Communicating Health Risk Information
Condensed from the Epidemiology
Monitor, Volume Ten, Number Six, June, 1989
Following are excerpts from a talk
given at a conference on ethics and epidemiology held in
Birmingham in 1989 and sponsored by The Industrial Epidemiology
... the third session on the afternoon
of the first day included the largest number of speakers. A
colorful talk was given by Peter Sandman, a Rutgers communications
expert, on the topic of communicating risk information. He
described his work as alerting people to risks they are likely to
ignore - and as reassuring people about risks that are
overestimated. In simpler terms, scaring people and calming people
down - but not at the same time!
Dr. Sandman presented several
principles to keep in mind in the communicating risk information
from epidemiologic studies. They are:
Tell the affected group in a timely
fashion what you have found.
This responsibility is not met by putting a report in
a professional journal, according to Dr. Sandman. People do not
wish to be told about their risks in the mass media. He joked,
"You don't want to hear you're dying on the six o'clock news!"
Make sure people understand your
findings and their implications.
To accomplish this, he suggested simplifying the
content of findings and cutting out jargon. All scientists hate
this, he said. But either you will simplify or it will be done by
the media or the public. The choice is clear.
Also, to make people understand, epidemiologists must interpret
their findings for others. This is difficult because it takes
epidemiologists outside of epidemiology, and many consider it none
of their business. But Dr. Sandman urged epidemiologists to go
beyond their field and to address the most obvious and appropriate
questions which arise from the point of view of the public.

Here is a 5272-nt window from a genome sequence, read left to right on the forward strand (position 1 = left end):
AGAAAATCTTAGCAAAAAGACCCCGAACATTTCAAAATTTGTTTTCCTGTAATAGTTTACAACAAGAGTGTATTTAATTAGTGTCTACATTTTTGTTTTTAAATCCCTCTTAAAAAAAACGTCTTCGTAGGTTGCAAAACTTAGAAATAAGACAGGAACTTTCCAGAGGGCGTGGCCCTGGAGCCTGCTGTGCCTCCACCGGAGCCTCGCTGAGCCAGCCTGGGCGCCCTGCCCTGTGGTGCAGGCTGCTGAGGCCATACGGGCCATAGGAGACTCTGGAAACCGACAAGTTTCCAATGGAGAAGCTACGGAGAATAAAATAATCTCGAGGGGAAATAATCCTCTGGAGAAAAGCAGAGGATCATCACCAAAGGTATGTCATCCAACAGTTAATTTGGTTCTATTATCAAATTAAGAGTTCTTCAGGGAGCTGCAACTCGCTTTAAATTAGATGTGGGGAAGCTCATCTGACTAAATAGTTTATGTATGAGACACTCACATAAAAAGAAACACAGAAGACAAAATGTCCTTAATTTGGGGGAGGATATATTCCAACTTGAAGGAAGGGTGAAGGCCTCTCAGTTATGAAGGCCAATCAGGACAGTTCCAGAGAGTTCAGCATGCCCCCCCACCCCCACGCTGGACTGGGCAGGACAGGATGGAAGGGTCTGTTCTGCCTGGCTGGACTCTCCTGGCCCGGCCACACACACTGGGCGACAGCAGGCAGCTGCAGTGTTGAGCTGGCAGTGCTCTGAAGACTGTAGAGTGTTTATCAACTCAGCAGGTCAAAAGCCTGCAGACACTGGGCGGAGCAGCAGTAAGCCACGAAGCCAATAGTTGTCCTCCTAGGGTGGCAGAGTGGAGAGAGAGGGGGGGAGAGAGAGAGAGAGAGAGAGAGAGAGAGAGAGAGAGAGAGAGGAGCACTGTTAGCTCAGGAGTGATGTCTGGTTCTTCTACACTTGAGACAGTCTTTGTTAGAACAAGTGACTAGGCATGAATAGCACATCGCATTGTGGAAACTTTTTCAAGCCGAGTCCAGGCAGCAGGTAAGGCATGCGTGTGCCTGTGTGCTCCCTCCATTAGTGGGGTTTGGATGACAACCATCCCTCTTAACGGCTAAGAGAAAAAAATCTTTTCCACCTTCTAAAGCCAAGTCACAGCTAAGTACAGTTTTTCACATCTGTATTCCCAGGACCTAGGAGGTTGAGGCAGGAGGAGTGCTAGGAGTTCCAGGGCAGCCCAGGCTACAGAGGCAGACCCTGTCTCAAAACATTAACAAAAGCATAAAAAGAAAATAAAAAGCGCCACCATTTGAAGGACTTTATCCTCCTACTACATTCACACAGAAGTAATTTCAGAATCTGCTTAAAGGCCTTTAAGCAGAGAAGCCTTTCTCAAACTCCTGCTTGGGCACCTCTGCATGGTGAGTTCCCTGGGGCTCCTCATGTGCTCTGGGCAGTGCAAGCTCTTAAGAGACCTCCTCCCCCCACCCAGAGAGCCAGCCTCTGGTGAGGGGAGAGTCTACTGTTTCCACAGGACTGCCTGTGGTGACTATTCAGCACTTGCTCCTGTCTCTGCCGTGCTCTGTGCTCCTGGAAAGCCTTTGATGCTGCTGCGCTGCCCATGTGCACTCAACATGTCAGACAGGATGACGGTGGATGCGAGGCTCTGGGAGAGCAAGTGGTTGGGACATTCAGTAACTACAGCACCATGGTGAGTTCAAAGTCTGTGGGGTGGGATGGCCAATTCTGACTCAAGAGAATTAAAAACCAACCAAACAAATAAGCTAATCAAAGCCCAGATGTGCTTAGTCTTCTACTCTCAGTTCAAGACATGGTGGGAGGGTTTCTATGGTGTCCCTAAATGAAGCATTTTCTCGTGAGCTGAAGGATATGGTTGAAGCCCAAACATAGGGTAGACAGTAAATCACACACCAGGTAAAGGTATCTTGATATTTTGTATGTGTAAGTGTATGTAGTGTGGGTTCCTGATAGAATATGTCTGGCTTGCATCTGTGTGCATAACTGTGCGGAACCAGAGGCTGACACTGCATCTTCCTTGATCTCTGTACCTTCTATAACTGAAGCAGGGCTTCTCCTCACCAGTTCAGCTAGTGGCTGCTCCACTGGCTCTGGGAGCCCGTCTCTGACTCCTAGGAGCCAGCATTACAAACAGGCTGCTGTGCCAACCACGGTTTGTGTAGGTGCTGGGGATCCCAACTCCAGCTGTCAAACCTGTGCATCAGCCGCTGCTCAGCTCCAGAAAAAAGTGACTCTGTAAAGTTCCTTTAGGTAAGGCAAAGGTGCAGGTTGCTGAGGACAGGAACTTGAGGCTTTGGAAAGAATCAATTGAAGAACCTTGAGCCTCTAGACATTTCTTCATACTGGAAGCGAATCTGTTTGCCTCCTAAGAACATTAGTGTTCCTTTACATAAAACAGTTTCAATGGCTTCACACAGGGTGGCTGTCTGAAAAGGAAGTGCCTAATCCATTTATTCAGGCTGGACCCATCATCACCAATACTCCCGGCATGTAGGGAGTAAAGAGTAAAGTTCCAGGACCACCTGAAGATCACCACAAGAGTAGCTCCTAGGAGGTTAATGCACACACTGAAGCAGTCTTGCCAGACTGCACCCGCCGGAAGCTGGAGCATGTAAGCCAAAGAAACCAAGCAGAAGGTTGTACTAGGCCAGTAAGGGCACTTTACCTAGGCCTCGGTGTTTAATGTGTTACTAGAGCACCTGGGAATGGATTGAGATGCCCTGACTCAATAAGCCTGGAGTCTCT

Find ways to bolster credibility.
Dr. Sandman urged epidemiologists to do things in
advance of releasing results such as insulating themselves from
their sponsor by the use of review boards, and obtaining the
participation of the community in the study. The results will be
easier to believe if the community participates in the design and
implementation of the study, he said.
If investigators do not acknowledge uncertainty, it
makes them appear incredible. In any case, your peers will point
out uncertainty if you do not, and you are more believable if you
are the first to point this out.
Apply epidemiology where it is called
for and do not misapply it where it will not help.
For example, avoid studies with low power. Avoid
studies which cannot answer questions.
Show respect for the public.
In this regard, Dr. Sandman reminded the audience that
people trust anecdotal data even if epidemiologists do not.
not like to hear that Aunt Matilda's cancer was an
outlier", he said.
also encouraged epidemiologists to draw the distinction between
the statistical and social significance, and finally to respect
and acknowledge the public's genuine outrage when there has been a
lack of fairness or truthfulness.
added at press time:
A later version of this presentation
has been published in full in a recent supplement to the Journal
of Clinical Epidemiology Volume 44, Supplement I, 1991. This
recent article adds two other recommendations about communicating
health risk information:
Involve people in the
design, implementation, and intervention of the study, and
communication is part of your job and learn the rudiments – it’s
easier than epidemiology.